Over the years, each dog that has entered our lives has taken us on a unique journey.
Some were harder than others. Some lasted longer than others.
Each has left us with cherished memories.
‘Tank Boy’ never took to trialing. Overseer of new puppies, gentle greeter, putting a smile on the face of most everyone who met him, that was Grady. He became a topnotch Camp Dog in his senior years, though we had to keep a close eye on him or he would wander off to the next campsite to check out what was happening or if there might be someone he knew. A gentle soul and the last of our Lace grandkids.
Our little man lost the battle with Canine Epilepsy on October 6, 2019. His life was short but glorious and I am trying hard to remember what he taught me: Live in the moment and approach each day with gusto and enthusiasm.
Meena (short for Roweena Meena), leaned into her retirement for all it was worth and by my reckoning, she deserved it. The favorite part of her week became walking up to get the Sunday paper with Dave and Her Royal Highness Princess Fiona. A tough girl in her younger days, Row turned into an awesome chore dog, earning a place as my right paw for many years, always happiest when she got to work cattle or boss the rest of the crew around.
Murphy tried to tie his mom in longevity, but came up short. Still 16 1/2 is a lot of years. He was always more a ladies’ man than a worker, and quite often we did not get along for that very reason. He loved ducks with a passion, though, and was always such a sweet, natural dog on sheep that I was able to use him as a lesson dog from time to time. He ruled the roost among the boys, and even when he became a ‘senior’ he never let them forget it.
Quinn was my Heart Dog and was, without a doubt, one of the most laid back, easy going, non macho males (human or animal) I’ve had the pleasure to be around. We called him the narcoleptic pup when he was little because as soon as we picked him up he would fall asleep.
Quinn was an amazing dog who proved to me time and again how much heart and forgiveness these creatures have. The journey he took me on is one I wouldn’t have missed for anything. He taught me much, and holds a special piece of my heart no other dog will replace. His big dog bark and playful nature endeared him to many, as did his incredible sense of humor.
Safe journey, Mr. Quinn, I miss your Big Dawg bark every morning.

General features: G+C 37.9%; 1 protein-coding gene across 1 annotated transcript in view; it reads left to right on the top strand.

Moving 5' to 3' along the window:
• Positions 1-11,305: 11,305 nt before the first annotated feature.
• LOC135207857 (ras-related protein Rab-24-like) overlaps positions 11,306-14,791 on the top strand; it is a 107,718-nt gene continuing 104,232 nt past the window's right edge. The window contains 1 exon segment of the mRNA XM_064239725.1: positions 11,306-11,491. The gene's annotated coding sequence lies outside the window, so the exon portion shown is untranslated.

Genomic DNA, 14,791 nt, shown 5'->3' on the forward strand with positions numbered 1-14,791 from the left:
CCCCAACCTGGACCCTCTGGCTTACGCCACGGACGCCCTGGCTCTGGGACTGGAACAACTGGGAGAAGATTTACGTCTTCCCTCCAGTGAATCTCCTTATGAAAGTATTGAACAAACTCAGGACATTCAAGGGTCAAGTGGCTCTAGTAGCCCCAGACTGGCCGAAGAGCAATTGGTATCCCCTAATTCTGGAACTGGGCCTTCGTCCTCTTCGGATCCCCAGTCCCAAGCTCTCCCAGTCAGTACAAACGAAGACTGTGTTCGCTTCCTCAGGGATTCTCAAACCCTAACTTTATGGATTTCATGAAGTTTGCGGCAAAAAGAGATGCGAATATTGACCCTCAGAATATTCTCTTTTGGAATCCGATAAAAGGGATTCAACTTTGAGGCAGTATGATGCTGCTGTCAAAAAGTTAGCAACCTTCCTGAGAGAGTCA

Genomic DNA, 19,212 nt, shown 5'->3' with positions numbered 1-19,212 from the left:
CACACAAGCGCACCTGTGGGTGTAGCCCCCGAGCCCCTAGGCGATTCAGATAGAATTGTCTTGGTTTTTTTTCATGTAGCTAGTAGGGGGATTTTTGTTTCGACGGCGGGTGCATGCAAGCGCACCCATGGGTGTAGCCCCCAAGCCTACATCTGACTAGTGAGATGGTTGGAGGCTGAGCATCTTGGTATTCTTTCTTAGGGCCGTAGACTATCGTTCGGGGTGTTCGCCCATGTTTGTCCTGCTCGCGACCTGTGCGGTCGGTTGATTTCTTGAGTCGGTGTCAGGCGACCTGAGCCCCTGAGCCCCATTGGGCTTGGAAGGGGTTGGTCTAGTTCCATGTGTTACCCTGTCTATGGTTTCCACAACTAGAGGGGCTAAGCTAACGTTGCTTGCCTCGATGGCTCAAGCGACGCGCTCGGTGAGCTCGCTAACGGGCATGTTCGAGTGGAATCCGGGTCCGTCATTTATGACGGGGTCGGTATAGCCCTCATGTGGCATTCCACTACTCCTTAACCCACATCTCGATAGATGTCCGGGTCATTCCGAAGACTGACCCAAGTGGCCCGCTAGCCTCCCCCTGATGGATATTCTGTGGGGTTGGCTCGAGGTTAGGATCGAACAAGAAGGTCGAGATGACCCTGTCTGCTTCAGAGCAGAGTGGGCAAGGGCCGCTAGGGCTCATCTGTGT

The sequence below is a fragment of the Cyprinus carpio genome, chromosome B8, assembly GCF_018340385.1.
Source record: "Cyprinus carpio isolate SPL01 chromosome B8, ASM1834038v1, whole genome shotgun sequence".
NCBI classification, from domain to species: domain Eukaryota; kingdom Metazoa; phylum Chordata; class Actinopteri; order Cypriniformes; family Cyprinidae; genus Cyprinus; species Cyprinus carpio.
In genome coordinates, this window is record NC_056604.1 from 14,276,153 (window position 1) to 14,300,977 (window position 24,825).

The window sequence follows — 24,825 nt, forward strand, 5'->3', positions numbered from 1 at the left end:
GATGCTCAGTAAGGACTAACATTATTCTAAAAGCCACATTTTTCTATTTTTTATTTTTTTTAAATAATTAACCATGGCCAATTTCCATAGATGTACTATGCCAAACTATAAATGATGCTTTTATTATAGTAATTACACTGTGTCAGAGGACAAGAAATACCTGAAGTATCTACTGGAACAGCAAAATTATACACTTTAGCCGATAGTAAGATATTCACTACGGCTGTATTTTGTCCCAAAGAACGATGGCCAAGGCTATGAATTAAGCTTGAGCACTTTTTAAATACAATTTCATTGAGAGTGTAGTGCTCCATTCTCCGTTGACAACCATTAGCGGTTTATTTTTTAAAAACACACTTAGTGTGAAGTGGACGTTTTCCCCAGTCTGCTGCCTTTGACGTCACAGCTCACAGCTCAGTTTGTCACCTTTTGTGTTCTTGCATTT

Shainiac the brainiac, the insane maniac — that was Shaine in a nutshell. A lot of dog in a little package, Shaine blew out her knee when she was under a year old. Recovery was long so I didn’t get a chance to work her regularly. We had some issues, but we were working through them, and Shaine became my go-to dog in the pens. More than anything else, Shaine loved to run. No, she loved to fly! Flat out, for no other reason than the sheer joy of it. And she was a joy to watch. She left us far too soon and my heart still aches with the loss. Run free, Shainlette.
Seventeen years is beyond a blessing in the world of dogs. Over the course of those years, Lace McCallister excelled at keeping me on my toes. We tried our hands in conformation, obedience, agility, and stock with some good, some bad, and some just downright hysterical results. At two years old she tried to assert her dominance by taking on Flynne in a knock-down, drag-out fight. After that, she begrudgingly played second fiddle until Flynne left us and Lace was able to assume her role as Queen of the House. Like all my dogs, Lace taught me so much ~ mainly, don’t ever turn your back on a dog with a sense of humor. Miss you, Baby Girl.
Flynne was my first Aussie, my Soul Dog and constant companion for 14 years. A tough dog from old working lines who epitomized the “reserved with strangers” part of the breed standard, he was very protective of me ~ as well as being extremely opinionated about how he thought things should be done. I was never afraid with Flynne by my side. He was the one dog I shared my life with who I knew, without a doubt, would have given his for mine, no questions asked. It’s a very humbling thing.
Flynne never got to realize his full potential as a working dog because I was as green as they come, but he got me started on the path. I hope some day he will do me the honor of returning to my side. Until then, give ’em hell at the Bridge, Mr. Flynne.
I rescued Mozart as a silly, worm infested kitten and he grew into one of the coolest cats ever. He was an avid hunter of baby rabbits and general varmints, often bringing back trophies for us. He’d hang out with just about anyone, and kept all the dogs in line. I know at least one of his lives was spent in his one and only venture into the world of squirrel hunting. Note to cats: Bad idea to enter a grey squirrel’s nest looking for dinner.
Happy Hunting, old man.